Case name: McDaniel v. Helmerich and Payne International Drilling Co., No. 2081120 (Ala. Civ. App. 07/30/10).
Ruling: The Alabama Court of Civil Appeals reversed summary judgment to the employer and stated that substantial evidence supported "at least one of the theories advanced by the employee" that he was within the course of his employment when he was injured.
What it means: In Alabama, accidents that occur while a worker is traveling on a public road while going to or coming from work generally fall outside the course of employment. However, if an injury results from an accident during the workday as part of a journey required by the employer, the accident is considered to have arisen out of and in the course of employment unless the worker deviated from his work activity on a personal mission.
Summary: A worker who resided in Louisiana traveled to Alabama to assist in working on an oil rig. He slept in a crew trailer owned and maintained by his employer. The employer required that workers use the crew trailers when working on-site. A supervisor woke the worker and ordered him to attend a mandatory safety meeting. Employees were paid for their attendance at safety meetings, which usually lasted 15 to 20 minutes at the start of each workday. After the meeting, the worker was injured in a motor vehicle accident while he was traveling to the oil rig before the workday had begun. The Alabama Court of Civil Appeals reversed summary judgment to the employer and remanded the case for further proceedings.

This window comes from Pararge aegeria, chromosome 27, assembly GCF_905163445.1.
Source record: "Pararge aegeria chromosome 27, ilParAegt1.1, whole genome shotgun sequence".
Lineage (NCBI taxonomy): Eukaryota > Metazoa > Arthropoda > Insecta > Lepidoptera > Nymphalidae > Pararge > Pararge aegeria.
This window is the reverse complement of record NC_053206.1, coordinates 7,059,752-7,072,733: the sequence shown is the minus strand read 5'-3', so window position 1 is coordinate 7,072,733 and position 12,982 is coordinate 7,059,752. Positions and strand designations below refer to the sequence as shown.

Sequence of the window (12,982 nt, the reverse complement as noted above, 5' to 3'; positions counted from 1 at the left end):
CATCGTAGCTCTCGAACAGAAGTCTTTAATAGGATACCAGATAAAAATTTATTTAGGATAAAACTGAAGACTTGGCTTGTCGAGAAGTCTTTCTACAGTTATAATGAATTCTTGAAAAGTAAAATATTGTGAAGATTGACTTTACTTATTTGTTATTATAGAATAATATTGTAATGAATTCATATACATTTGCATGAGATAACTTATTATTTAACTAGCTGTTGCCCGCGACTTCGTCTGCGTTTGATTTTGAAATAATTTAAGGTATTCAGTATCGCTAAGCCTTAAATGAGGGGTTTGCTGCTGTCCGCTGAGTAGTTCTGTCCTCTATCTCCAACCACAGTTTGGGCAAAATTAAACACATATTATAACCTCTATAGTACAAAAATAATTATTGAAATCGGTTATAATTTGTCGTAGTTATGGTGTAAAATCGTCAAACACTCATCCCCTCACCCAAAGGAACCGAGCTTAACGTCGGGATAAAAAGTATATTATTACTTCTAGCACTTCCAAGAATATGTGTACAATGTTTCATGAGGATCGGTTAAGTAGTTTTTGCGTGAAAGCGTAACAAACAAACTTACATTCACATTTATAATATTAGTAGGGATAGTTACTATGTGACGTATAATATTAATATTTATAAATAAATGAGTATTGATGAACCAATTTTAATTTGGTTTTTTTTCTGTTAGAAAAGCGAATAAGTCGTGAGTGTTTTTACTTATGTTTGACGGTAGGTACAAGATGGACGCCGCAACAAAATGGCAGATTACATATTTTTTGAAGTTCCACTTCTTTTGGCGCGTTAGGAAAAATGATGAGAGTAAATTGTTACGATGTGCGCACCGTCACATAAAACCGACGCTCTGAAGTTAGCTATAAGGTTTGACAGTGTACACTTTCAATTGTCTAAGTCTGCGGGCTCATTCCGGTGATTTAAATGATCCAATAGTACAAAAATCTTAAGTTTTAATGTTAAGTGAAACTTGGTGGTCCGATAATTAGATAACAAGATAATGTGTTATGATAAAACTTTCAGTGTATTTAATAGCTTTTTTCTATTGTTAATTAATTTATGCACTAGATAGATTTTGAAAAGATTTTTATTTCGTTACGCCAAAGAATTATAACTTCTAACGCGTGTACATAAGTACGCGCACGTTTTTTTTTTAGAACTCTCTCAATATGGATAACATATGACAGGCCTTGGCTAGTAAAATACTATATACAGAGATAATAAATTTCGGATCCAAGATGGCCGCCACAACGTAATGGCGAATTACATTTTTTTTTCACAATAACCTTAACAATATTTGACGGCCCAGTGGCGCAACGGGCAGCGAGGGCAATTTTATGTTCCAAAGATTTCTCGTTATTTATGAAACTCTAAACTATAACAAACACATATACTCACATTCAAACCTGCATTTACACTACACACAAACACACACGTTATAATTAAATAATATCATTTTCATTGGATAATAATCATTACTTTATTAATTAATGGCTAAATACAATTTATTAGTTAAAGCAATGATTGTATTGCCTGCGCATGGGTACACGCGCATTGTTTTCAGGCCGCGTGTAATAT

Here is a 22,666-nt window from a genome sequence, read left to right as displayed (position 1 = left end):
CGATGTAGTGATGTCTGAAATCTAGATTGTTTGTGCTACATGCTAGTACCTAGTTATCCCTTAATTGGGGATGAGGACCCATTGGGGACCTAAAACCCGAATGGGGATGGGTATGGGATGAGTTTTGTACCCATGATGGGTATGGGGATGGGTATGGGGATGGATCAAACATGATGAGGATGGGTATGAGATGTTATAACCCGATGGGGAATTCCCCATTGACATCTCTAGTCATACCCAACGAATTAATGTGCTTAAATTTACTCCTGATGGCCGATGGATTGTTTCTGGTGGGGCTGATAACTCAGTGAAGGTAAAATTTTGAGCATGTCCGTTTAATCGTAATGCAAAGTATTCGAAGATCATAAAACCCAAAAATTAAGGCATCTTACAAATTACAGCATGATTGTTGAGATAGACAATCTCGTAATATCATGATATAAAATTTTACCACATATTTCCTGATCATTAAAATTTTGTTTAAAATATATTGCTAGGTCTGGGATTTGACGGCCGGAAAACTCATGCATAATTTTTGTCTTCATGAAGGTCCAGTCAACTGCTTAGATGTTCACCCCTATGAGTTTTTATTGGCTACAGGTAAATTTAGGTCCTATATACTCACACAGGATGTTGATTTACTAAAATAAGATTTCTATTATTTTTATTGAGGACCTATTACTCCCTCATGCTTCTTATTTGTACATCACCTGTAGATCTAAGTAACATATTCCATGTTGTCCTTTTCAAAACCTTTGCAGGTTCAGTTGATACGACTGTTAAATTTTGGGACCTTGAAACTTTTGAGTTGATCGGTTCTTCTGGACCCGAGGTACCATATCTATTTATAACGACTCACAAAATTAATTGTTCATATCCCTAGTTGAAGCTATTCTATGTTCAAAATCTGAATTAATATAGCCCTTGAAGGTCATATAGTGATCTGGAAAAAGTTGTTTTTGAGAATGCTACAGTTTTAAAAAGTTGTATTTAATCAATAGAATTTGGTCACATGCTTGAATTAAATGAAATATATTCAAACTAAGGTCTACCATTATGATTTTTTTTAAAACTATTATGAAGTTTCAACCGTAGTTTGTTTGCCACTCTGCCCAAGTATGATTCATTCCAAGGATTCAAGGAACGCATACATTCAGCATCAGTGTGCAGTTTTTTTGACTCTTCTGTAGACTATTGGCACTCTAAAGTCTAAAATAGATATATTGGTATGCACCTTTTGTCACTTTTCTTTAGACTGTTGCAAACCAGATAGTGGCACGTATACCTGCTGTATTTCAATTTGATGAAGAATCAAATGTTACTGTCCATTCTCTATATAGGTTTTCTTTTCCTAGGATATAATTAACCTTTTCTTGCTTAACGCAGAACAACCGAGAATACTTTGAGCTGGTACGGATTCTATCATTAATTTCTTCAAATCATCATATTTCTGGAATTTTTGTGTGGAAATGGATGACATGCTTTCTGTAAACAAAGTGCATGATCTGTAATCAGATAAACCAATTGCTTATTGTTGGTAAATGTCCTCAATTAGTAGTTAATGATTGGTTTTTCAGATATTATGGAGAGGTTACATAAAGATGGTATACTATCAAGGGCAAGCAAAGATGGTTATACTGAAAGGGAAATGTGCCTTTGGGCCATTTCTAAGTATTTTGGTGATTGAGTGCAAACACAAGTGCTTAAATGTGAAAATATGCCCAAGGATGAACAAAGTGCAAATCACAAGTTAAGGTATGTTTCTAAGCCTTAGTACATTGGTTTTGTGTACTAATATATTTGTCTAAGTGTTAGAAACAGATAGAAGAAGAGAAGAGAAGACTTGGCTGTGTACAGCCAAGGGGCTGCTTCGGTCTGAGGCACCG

The court stated that substantial evidence supported at least one of the worker's arguments that he was not injured while going to work but that he was already within the course of employment when the accident occurred. That created a genuine issue of material fact.
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November 4, 2010
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